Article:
- If you need clarification, ask it in the comment box above.
- Better answers use proper spelling and grammar.
- Provide details, support with references or personal experience.
Tell us some more! Your answer needs to include more details to help people.You can't post answers that contain an email address.Please enter a valid email address.The email address entered is already associated to an account.Login to postPlease use English characters only.
Tip: The max point reward for answering a question is 15.
Most common reason for this is the hole its going into on the frame is either not deep enough and/or the hole and strike plate/larch are not properly aligned (i.e. its hitting the side of the wood etc.,).
If its a storeroom function, put key in, turn key fully clockwise, look at the small hole near the base of the handle you should see a small flat pin inside there, push the pin in and pull out the handle and cylinder together.
I have dealt with this problem dozens of times. It can be very satisfying to fix, and it's not very hard to do.
On the door frame there is a little metal plate called a strike-plate. It has a hole in it that the plunger is supposed to fit into. (The plunger is the thumb-sized spring-loaded tab that sticks out from the edge of the the door and retracts when you turn the door-knob.) The problem is that the plunger is not aligned correctly with the hole in the strike plate. This is a very common problem. In older homes (say over 50 years) it is usually a vertical misalignment (that is, the hole is too high or too low). On some newer homes, there can also be the case that the door doesn't quite close far enough for the plunger to reach the hole. Get down on your knees and look closely at how the position of the plunger relative to the hole in the strike plate as you slowly open and close the door. (Careful you don't get hit in the head!) Once you identify the misalignment, here's how to fix it. Mark the strike plate with a sharpie to indicate where the hole needs to be adjusted. Remove the two screws holding the strike plate, and remove the strike plate. Use some tape on the door to hold the plunger in temporarily - this will prevent damage to your door frame while the strike plate is removed. Hold the strike plate in a vise and enlarge the hole with a file. If you don't have a vise or an appropriate file, find someone who does to help you.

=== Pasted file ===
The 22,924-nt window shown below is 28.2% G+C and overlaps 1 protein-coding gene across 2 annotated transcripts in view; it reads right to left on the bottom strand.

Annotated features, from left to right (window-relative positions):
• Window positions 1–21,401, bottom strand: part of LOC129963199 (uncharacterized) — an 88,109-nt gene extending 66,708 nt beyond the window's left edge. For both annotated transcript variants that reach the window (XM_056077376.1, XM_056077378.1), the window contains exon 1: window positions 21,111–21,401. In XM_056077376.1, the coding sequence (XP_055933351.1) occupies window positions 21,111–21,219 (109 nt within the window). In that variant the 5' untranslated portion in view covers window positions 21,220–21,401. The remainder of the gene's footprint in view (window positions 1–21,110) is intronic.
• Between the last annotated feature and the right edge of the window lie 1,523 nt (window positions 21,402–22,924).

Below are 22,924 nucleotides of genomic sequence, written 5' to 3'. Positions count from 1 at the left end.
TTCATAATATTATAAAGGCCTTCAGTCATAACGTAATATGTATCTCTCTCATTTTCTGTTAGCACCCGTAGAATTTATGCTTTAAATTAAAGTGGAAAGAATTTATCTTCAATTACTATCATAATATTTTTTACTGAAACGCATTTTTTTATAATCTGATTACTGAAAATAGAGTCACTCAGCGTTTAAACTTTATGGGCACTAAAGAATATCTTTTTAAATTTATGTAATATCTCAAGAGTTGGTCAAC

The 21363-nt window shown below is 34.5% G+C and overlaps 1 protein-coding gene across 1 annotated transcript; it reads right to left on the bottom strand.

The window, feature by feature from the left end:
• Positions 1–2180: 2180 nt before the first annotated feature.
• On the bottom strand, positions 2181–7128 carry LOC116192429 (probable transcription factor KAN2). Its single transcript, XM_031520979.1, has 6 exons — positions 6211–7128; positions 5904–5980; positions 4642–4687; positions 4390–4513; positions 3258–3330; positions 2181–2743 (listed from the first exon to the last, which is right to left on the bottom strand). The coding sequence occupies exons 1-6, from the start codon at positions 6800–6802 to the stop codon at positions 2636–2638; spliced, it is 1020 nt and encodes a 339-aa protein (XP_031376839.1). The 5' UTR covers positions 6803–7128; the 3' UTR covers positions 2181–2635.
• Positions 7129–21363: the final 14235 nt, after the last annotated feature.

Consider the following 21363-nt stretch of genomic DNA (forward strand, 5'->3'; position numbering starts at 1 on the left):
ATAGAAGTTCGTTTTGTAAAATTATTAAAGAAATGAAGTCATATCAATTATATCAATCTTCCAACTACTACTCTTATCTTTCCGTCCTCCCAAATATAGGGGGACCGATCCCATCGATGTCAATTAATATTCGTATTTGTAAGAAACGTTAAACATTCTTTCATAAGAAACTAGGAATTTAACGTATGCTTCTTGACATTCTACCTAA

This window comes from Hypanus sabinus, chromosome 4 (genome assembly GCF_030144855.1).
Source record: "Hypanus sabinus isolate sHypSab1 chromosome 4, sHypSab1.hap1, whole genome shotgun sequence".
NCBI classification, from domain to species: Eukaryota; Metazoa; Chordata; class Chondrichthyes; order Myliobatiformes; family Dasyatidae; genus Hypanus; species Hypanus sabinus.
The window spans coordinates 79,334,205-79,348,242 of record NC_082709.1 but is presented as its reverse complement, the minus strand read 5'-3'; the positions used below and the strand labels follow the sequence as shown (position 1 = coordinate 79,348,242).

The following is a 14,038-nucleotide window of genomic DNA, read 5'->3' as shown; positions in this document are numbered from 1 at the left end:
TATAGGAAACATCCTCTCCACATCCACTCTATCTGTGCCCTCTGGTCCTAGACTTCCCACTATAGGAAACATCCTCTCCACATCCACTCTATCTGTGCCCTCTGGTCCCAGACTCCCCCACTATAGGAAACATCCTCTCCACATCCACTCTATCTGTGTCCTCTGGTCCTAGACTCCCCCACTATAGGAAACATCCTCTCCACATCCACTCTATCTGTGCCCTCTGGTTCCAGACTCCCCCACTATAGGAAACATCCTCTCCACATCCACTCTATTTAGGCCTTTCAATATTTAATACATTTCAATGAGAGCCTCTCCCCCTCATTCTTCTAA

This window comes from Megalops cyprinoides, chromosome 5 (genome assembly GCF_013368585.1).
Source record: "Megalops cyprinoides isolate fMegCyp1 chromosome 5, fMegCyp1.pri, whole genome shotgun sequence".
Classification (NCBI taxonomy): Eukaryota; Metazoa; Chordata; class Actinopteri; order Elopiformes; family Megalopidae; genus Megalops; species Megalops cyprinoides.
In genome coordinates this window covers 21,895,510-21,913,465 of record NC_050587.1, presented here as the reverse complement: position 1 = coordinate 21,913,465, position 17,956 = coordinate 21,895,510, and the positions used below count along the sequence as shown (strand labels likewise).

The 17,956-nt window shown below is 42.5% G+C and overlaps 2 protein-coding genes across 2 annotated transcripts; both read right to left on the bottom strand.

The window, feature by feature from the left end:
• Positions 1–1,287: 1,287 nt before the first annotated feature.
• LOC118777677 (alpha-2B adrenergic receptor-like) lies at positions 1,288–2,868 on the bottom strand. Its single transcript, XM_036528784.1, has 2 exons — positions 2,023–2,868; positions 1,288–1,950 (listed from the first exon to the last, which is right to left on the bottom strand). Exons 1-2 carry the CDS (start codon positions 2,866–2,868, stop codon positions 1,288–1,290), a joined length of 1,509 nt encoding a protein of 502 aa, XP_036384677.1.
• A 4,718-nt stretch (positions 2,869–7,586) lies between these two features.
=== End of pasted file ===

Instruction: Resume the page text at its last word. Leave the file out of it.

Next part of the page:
And if the amount of misalignment is so large that you would have to enlarge the hole in the strike plate so much that it will obliterate one of the screw holes, then you will need to move the strike plate instead of enlarging the hole, but I'll stop there.
Hello there: the first thing that you need to do is use your tool if you have it and on the door knob look for a flat silver slot and press in on it and the door know will come off. Next use the pointed tip and look at the plate that covers the door hole and you will see a small hole put the point in the hole and just like a wrench turn it to the left to loosen it just like a nut and it will loosen up now just spin it off ond there will be a plate under neath this top plate so take this off. next you will be able to push the know out and this will release the lock assembly Now you are done this is a very easy door knob to work on ok? just replace the new door knob following the instructions ok? I really hope that this has helped you out ok best regards michael
Door knobs have an escutcheon plate (The round part that touches the door ) that covers the screws attaching the knob together.
To get the knob off first look along the shaft of the knob ( The straight part between where you grab the knob and the escutcheon) there should either be a allen head screw or just a metal button. If its a button push in on it while you pull the knob away from the door or if its a screw just unscrew it either way the knob will come off.
Now look at the edge of the escutcheon where it touches the door. On some models there's a little detent or hole where you can put a small flat head screwdriver in to pop the escutcheon loose from the plate. If there is no detent or hole then it may be screwed on. Just grab the escutcheon and turn to the left.
Once you get the escutcheon off you'll be able to see the screws that attach the door hardware together. Just make sure to pay attention to how you took it apart so it goes back the same way.
I agree with your Hacksaw method. Very easy and very fast. You are going to want to replace the knob anyway so this does not happen again. Just Hacksaw that knob as close to the door as you can without damaging the door. From there you are on your way to access to the parts of the lock. Now you can replace that knob and never have this trouble again!!!! One less headache in Life......Hope this helps you ........Joe
It's actually quite simple, all you need is a drill and the right size or drill bit.
Choose a drill bit a about the size of the hole required, if you are not sure, choose a smaller size, it's easier to make a hole bigger.
Take apart the old knobs, from the inside of the cupboard, use the drill make the old holes bigger.
Usually this is quite an easy problem, just open the cupboard or drawer the knob is connected to, take a star screw driver and tighten the screws of the knob from the inside, this should solve your problem.
Please rate this solution if it helped you, Thank you, J.